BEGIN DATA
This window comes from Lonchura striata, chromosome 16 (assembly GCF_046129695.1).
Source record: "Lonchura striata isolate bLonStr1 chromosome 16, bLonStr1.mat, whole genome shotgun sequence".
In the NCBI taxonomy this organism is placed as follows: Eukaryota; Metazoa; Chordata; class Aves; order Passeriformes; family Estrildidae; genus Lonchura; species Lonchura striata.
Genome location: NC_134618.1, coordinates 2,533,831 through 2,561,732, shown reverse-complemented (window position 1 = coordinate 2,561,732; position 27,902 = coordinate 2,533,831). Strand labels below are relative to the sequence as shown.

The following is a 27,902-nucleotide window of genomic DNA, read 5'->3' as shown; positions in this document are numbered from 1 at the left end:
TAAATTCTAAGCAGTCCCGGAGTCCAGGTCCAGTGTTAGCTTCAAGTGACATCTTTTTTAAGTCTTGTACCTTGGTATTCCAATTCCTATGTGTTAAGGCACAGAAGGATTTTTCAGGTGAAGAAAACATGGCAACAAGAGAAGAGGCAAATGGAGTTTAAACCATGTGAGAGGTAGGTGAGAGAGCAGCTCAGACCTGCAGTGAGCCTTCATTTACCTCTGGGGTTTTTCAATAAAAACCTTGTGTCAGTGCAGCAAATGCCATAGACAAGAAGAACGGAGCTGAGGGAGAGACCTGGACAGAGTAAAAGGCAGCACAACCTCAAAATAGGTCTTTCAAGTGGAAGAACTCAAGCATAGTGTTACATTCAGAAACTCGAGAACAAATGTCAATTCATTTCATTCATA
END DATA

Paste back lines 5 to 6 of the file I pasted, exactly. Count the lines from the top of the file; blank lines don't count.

The following is a 27,902-nucleotide window of genomic DNA, read 5'->3' as shown; positions in this document are numbered from 1 at the left end:
TAAATTCTAAGCAGTCCCGGAGTCCAGGTCCAGTGTTAGCTTCAAGTGACATCTTTTTTAAGTCTTGTACCTTGGTATTCCAATTCCTATGTGTTAAGGCACAGAAGGATTTTTCAGGTGAAGAAAACATGGCAACAAGAGAAGAGGCAAATGGAGTTTAAACCATGTGAGAGGTAGGTGAGAGAGCAGCTCAGACCTGCAGTGAGCCTTCATTTACCTCTGGGGTTTTTCAATAAAAACCTTGTGTCAGTGCAGCAAATGCCATAGACAAGAAGAACGGAGCTGAGGGAGAGACCTGGACAGAGTAAAAGGCAGCACAACCTCAAAATAGGTCTTTCAAGTGGAAGAACTCAAGCATAGTGTTACATTCAGAAACTCGAGAACAAATGTCAATTCATTTCATTCATA